Glendola takes City of London site: Glendola Leisure, headed by Alex Salussolia, has acquired the lease of The Door Oyster Bar & Grill at 33 Cornhill, London for an undisclosed premium. The rent for the 4,500 sq ft restaurant is £144,000 a year on a 17-year unexpired lease. The Door will close this week and the site will be converted to a new concept developed by Glendola Leisure. The Noble Organisation, which owns Angus Steak House among other assets, has owned the restaurant for over five years. Nick Weir, director at the agent Shelley Sandzer said: “This is a prime spot on a busy thoroughfare in the heart of the City, directly opposite the Royal Exchange. The Noble Group has owned The Door for some years and felt it was time to sell the restaurant to a more City-focused operator.” The Door Oyster Bar & Grill site is set across two trading floors and currently has 90 covers.

Greene King’s head wine buyer becomes a Master of Wine: Greene King’s chief wine buyer has been named a Master of Wine. James Davis joins a small group of just 312 worldwide who have been honoured by the Institute of Masters of Wine. He joined the Greene King in 2007 and has studied for five years for the award. Greene King chief executive Rooney Anand said that wine had become an integral part of pub culture in recent years, and showed how far the industry had come. He added: “Greene King is proud to have a Master of Wine in the team. This is one of the toughest professional qualifications to gain, which makes this achievement even more impressive. It is pleasing to see James join this elite club. It is rare for a pub company to have a Master of Wine and we are excited by the commercial opportunities and competitive edge that this appointment will offer us in the future.”

Grand Union opens eighth site: Grand Union, the London bar operator led by Adam Marshall and 50% owned by investor Luke Johnson, has opened its eighth site, a Star Pubs & Bars site in Chancery Lane in the City called The Blue Anchor, which has been renamed Chancery Grand Union. Marshall recently told Propel: “We’re not spending a lot of money on the Chancery Lane site – it has lots of fixtures and fittings already and we’re not paying a premium. It’s more of a rebrand. It has a 2am licence every day of the week and the area is crying out for a decent cocktail bar – it’s an area with lots of boozers.” Marshall reported that trading currently is “amazing” with company like-for-likes up 16% in July – site Ebitda conversion rates since the start of the company’s new financial year in April have been 24%. Another site, a private free-of-tie lease in nearby Farringdon is in negotiations.

Bramwell’s Wild Lime Bar & Kitchen launches three new pizzas: Bramwell Pub Company has launched three new pizzas for its Christmas menu including a dessert version called the “Pudding Pizza”, a mix of banana and Nutella served with vanilla ice cream. The two savoury pizzas on the menu include the “Cape Point Pizza” with butternut squash, blue cheese and thyme topped with freshly torn mozzarella and the “Columbus Christmas Pizza”, a combination of chorizo, fennel and freshly torn mozzarella topped with gremolata. Sarah Weir, Bramwell’s commercial director said: “Wild Lime Bar & Kitchen was born out of fresh thinking and the need for a truly distinctive concept which is why we’ve made a conscious decision not to go with tradition. We want to introduce customers to Christmas the Wild Lime way.”

Gloucester nightclub to re-open as music venue: The Gloucester nightclub Cracker to close after 23 years and re-open as The Institution, a live music venue aiming to provide the city’s equivalent of Rock City in Nottingham. Rob Smith, the new owner of the Bruton Way venue, is in the final stages of agreeing the lease. It is expected to be finalised this week with a planned opening on 1 November. Smith said: “We want to offer live music and club nights with a variety of music styles and genres from metal to northern soul. I love all kinds of music and I want this to be Gloucester’s version of Rock City in Nottingham.”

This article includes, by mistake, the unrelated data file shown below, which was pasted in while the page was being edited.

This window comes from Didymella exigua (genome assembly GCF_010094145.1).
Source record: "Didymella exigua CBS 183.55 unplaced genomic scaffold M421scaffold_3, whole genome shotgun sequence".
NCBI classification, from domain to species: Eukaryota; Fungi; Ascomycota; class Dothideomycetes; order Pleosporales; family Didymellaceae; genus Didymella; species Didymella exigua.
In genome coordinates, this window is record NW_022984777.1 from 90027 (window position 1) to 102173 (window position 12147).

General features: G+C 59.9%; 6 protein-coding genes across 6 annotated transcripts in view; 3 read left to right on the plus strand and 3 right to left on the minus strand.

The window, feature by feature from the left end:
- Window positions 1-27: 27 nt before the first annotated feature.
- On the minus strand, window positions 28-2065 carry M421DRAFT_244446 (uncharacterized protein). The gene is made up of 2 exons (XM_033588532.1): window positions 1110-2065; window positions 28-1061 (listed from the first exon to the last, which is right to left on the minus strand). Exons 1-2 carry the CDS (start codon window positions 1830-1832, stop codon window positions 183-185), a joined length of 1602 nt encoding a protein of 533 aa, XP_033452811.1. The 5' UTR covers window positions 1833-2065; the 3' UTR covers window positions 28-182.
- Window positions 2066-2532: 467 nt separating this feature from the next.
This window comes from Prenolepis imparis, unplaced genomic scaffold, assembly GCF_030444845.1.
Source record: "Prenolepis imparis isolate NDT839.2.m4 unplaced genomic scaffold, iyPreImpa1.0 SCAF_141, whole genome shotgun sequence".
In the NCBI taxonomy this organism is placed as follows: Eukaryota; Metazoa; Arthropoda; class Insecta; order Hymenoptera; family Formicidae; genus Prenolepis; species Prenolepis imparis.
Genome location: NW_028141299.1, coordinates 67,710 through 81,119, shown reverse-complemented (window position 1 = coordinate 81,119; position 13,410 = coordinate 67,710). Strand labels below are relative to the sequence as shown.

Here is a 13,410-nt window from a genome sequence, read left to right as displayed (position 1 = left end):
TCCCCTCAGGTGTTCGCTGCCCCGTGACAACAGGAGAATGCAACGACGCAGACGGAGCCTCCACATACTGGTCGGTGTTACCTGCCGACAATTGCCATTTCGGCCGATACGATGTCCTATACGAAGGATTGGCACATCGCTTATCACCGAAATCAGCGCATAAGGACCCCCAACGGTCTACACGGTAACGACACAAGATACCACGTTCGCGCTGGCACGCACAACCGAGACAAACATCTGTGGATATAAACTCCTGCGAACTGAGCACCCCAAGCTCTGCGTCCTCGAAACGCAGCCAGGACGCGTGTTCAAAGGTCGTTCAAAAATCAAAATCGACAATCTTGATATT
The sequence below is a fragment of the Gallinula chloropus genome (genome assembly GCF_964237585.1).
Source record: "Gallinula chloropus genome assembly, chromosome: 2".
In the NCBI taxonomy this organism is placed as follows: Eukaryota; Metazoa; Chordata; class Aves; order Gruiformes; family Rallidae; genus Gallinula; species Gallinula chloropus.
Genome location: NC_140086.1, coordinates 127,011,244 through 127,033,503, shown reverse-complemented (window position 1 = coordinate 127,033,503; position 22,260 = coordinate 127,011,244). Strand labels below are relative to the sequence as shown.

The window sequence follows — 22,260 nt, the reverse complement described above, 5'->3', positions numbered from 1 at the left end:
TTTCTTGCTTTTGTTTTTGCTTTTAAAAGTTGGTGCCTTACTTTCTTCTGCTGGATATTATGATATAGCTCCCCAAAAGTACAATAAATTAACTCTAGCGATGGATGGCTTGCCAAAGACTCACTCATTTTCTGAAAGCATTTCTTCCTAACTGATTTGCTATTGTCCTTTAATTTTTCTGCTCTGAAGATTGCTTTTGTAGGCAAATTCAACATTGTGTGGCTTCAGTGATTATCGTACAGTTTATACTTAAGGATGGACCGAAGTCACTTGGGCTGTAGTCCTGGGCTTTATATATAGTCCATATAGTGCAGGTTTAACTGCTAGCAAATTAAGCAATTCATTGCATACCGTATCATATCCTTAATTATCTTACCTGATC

Celebrity chef Bryn Williams to open Colwyn Bay site: Celebrity chef Bryn Williams is to open a new restaurant at Porth Eirias in Colwyn Bay. Williams worked at the London restaurant, Odettes in Primrose Hill, where he became head chef and owner in 2008. He won the Great British Menu 2006 and is a regular on TV shows such as Saturday Kitchen. Williams said the bistro, expected to open before Christmas, will focus on locally sourced ingredients. He said: “I call Porth Eirias The People’s Palace, as they are the ones who chose it. I want it to be a modern and sociable place to eat with a high standard of food.”

Whitbread wins premises licence for former Brain’s site in Aberystwyth: Whitbread has secured a new premises licence to develop a derelict Aberystwyth hotel and reopen it as a Premier Inn. The Aberystwyth Bay Hotel on the town’s seafront has been boarded up since 2009 having previously been leased by the local authority to the Cardiff brewer Brain’s. Ceredigion Council sold the site to the developer Opus North, which has leased the site to Whitbread with a view to opening a 62-room Premier Inn.

Zizzi and PizzaExpress take Glasgow sites: Two Gondola Group brands, Zizzi and PizzaExpress, have been named by property developer Hammerson as the first of nine restaurants to take up residence in the £20m extension to the Silverburn shopping centre in Pollok, Glasgow. Zizzi and PizzaExpress will open 3,300 square feet and 3,600 sq ft restaurants respectively, both with open kitchens and both in prime locations near a planned 14-screen Cineworld cinema. The first phase of the 10,700 square metre extension, almost half of it devoted to the cinema, is due to open in November 2014. The names of another seven restaurants that are due to take up places in the development are due to be announced soon. Chains currently represented at Silverburn include Coffee Republic, Costa Coffee, Frankie & Benny’s, La Tasca, Nando’s, Pizza Hut, Prezzo’s, Starbucks, Wagamama and Yo! Sushi.